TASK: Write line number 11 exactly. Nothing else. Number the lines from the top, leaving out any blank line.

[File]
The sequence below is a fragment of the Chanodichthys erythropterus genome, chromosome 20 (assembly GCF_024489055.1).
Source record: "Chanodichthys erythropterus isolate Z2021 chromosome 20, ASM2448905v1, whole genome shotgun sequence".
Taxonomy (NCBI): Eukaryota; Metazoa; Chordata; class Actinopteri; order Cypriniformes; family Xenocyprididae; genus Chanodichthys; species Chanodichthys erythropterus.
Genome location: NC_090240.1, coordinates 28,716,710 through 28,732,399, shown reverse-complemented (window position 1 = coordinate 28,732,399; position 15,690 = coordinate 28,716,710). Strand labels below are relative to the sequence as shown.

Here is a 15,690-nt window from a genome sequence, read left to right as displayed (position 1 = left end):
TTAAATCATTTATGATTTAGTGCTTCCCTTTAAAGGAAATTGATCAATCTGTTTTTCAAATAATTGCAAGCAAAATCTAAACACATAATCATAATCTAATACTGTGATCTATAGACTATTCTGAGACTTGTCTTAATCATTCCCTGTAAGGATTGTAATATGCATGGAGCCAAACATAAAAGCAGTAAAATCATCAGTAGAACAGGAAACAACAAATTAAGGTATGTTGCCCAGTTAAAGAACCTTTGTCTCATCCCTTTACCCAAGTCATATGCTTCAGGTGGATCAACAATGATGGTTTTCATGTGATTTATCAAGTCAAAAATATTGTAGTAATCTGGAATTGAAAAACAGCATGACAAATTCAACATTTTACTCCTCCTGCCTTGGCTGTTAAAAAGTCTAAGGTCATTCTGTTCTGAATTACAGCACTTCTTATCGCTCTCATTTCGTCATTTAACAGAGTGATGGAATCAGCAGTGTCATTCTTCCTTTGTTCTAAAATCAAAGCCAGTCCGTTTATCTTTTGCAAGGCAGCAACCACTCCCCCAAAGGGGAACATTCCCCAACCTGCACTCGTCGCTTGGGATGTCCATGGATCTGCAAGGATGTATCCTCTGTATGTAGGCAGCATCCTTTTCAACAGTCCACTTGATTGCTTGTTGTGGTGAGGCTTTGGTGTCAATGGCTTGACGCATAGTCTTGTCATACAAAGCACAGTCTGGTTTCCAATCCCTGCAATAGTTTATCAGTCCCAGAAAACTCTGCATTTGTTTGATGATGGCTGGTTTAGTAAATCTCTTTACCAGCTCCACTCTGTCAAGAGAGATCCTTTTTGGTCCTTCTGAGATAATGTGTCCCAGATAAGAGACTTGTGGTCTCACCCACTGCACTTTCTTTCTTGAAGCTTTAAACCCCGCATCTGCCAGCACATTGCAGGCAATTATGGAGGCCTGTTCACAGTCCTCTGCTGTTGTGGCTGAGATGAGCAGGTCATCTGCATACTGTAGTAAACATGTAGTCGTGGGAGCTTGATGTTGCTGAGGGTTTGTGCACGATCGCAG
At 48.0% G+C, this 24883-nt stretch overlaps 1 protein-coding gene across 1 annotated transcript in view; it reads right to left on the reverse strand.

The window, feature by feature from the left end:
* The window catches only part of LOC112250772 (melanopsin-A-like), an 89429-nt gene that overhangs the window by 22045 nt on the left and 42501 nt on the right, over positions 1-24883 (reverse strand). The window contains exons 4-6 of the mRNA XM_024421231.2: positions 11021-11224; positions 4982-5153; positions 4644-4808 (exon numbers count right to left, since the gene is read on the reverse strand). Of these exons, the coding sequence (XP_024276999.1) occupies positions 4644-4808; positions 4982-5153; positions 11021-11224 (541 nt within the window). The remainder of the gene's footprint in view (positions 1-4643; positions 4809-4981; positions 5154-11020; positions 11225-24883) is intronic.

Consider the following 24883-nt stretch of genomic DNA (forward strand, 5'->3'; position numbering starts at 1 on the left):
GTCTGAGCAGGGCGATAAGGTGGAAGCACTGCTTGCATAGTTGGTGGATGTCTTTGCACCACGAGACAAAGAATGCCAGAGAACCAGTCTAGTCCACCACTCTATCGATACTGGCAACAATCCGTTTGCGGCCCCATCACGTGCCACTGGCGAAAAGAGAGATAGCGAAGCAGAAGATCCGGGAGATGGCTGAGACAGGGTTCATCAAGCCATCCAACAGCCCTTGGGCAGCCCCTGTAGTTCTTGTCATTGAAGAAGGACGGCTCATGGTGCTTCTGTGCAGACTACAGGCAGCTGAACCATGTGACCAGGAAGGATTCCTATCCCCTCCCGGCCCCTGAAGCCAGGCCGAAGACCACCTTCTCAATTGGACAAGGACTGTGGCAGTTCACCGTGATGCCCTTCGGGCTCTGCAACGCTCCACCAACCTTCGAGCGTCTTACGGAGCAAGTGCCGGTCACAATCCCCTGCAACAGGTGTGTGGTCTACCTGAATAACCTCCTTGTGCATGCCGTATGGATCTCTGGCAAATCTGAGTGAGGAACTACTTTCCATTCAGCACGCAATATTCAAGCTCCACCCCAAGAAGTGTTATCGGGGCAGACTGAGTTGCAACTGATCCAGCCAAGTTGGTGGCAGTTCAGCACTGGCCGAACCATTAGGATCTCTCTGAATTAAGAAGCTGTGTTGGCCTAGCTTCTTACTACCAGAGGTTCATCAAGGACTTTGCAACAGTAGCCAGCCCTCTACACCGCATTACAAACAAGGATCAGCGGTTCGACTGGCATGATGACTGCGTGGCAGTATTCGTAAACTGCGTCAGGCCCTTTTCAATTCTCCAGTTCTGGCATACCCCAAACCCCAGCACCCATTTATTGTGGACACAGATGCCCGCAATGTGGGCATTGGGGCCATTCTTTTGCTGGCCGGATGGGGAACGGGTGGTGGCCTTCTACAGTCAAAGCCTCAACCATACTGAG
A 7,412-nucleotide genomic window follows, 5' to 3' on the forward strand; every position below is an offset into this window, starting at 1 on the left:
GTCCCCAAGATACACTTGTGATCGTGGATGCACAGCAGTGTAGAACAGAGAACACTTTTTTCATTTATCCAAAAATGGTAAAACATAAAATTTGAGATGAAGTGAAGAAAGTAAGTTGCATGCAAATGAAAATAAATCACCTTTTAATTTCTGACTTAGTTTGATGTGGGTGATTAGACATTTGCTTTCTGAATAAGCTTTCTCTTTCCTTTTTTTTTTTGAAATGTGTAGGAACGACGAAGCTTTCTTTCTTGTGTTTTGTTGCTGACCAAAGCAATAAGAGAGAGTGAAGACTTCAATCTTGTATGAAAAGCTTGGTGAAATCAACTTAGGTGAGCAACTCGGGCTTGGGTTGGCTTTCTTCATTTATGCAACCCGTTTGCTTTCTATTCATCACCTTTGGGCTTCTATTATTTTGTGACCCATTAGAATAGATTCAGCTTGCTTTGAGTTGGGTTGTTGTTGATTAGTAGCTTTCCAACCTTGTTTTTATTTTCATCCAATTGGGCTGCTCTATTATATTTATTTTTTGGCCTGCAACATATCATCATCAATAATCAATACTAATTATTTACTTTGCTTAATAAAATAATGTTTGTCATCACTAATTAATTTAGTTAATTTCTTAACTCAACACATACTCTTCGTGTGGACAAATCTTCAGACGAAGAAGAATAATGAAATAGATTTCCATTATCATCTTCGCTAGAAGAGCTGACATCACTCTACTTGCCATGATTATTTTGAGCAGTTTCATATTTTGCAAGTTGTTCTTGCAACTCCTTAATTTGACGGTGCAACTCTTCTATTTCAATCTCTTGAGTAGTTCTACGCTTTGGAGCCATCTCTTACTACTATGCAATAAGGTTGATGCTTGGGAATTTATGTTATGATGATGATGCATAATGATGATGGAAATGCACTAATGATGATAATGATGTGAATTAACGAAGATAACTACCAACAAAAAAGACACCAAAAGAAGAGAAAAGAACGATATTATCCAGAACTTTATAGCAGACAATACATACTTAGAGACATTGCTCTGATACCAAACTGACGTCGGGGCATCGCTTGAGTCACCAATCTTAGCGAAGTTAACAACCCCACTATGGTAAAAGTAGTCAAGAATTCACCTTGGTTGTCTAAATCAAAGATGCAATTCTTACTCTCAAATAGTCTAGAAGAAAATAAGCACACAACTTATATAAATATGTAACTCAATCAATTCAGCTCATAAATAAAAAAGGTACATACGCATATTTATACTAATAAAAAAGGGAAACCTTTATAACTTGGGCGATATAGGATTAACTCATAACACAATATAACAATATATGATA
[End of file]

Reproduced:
GTCTGAGCAGGGCGATAAGGTGGAAGCACTGCTTGCATAGTTGGTGGATGTCTTTGCACCACGAGACAAAGAATGCCAGAGAACCAGTCTAGTCCACCACTCTATCGATACTGGCAACAATCCGTTTGCGGCCCCATCACGTGCCACTGGCGAAAAGAGAGATAGCGAAGCAGAAGATCCGGGAGATGGCTGAGACAGGGTTCATCAAGCCATCCAACAGCCCTTGGGCAGCCCCTGTAGTTCTTGTCATTGAAGAAGGACGGCTCATGGTGCTTCTGTGCAGACTACAGGCAGCTGAACCATGTGACCAGGAAGGATTCCTATCCCCTCCCGGCCCCTGAAGCCAGGCCGAAGACCACCTTCTCAATTGGACAAGGACTGTGGCAGTTCACCGTGATGCCCTTCGGGCTCTGCAACGCTCCACCAACCTTCGAGCGTCTTACGGAGCAAGTGCCGGTCACAATCCCCTGCAACAGGTGTGTGGTCTACCTGAATAACCTCCTTGTGCATGCCGTATGGATCTCTGGCAAATCTGAGTGAGGAACTACTTTCCATTCAGCACGCAATATTCAAGCTCCACCCCAAGAAGTGTTATCGGGGCAGACTGAGTTGCAACTGATCCAGCCAAGTTGGTGGCAGTTCAGCACTGGCCGAACCATTAGGATCTCTCTGAATTAAGAAGCTGTGTTGGCCTAGCTTCTTACTACCAGAGGTTCATCAAGGACTTTGCAACAGTAGCCAGCCCTCTACACCGCATTACAAACAAGGATCAGCGGTTCGACTGGCATGATGACTGCGTGGCAGTATTCGTAAACTGCGTCAGGCCCTTTTCAATTCTCCAGTTCTGGCATACCCCAAACCCCAGCACCCATTTATTGTGGACACAGATGCCCGCAATGTGGGCATTGGGGCCATTCTTTTGCTGGCCGGATGGGGAACGGGTGGTGGCCTTCTACAGTCAAAGCCTCAACCATACTGAG